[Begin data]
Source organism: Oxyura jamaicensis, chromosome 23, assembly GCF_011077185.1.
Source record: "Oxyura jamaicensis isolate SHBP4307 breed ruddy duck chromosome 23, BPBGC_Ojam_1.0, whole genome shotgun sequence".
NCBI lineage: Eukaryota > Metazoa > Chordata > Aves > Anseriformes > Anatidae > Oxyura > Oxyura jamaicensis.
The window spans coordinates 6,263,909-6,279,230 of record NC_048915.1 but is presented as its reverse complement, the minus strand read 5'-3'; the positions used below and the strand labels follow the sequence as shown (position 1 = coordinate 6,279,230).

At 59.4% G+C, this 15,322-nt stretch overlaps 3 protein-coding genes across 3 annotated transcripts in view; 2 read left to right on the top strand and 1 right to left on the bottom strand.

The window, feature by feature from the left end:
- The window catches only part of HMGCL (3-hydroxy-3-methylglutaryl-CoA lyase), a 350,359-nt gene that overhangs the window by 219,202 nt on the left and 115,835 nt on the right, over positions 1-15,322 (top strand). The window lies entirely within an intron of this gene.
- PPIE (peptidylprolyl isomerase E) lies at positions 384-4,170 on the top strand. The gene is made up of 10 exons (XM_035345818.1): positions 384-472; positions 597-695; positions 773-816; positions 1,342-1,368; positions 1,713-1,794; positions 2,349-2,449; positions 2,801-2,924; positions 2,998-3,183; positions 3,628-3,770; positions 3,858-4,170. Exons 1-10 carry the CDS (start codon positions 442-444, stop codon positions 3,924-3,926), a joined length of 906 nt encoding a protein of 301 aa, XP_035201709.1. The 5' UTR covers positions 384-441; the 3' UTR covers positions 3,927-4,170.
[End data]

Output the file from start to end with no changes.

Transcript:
Source organism: Oxyura jamaicensis, chromosome 23, assembly GCF_011077185.1.
Source record: "Oxyura jamaicensis isolate SHBP4307 breed ruddy duck chromosome 23, BPBGC_Ojam_1.0, whole genome shotgun sequence".
NCBI lineage: Eukaryota > Metazoa > Chordata > Aves > Anseriformes > Anatidae > Oxyura > Oxyura jamaicensis.
The window spans coordinates 6,263,909-6,279,230 of record NC_048915.1 but is presented as its reverse complement, the minus strand read 5'-3'; the positions used below and the strand labels follow the sequence as shown (position 1 = coordinate 6,279,230).

At 59.4% G+C, this 15,322-nt stretch overlaps 3 protein-coding genes across 3 annotated transcripts in view; 2 read left to right on the top strand and 1 right to left on the bottom strand.

The window, feature by feature from the left end:
- The window catches only part of HMGCL (3-hydroxy-3-methylglutaryl-CoA lyase), a 350,359-nt gene that overhangs the window by 219,202 nt on the left and 115,835 nt on the right, over positions 1-15,322 (top strand). The window lies entirely within an intron of this gene.
- PPIE (peptidylprolyl isomerase E) lies at positions 384-4,170 on the top strand. The gene is made up of 10 exons (XM_035345818.1): positions 384-472; positions 597-695; positions 773-816; positions 1,342-1,368; positions 1,713-1,794; positions 2,349-2,449; positions 2,801-2,924; positions 2,998-3,183; positions 3,628-3,770; positions 3,858-4,170. Exons 1-10 carry the CDS (start codon positions 442-444, stop codon positions 3,924-3,926), a joined length of 906 nt encoding a protein of 301 aa, XP_035201709.1. The 5' UTR covers positions 384-441; the 3' UTR covers positions 3,927-4,170.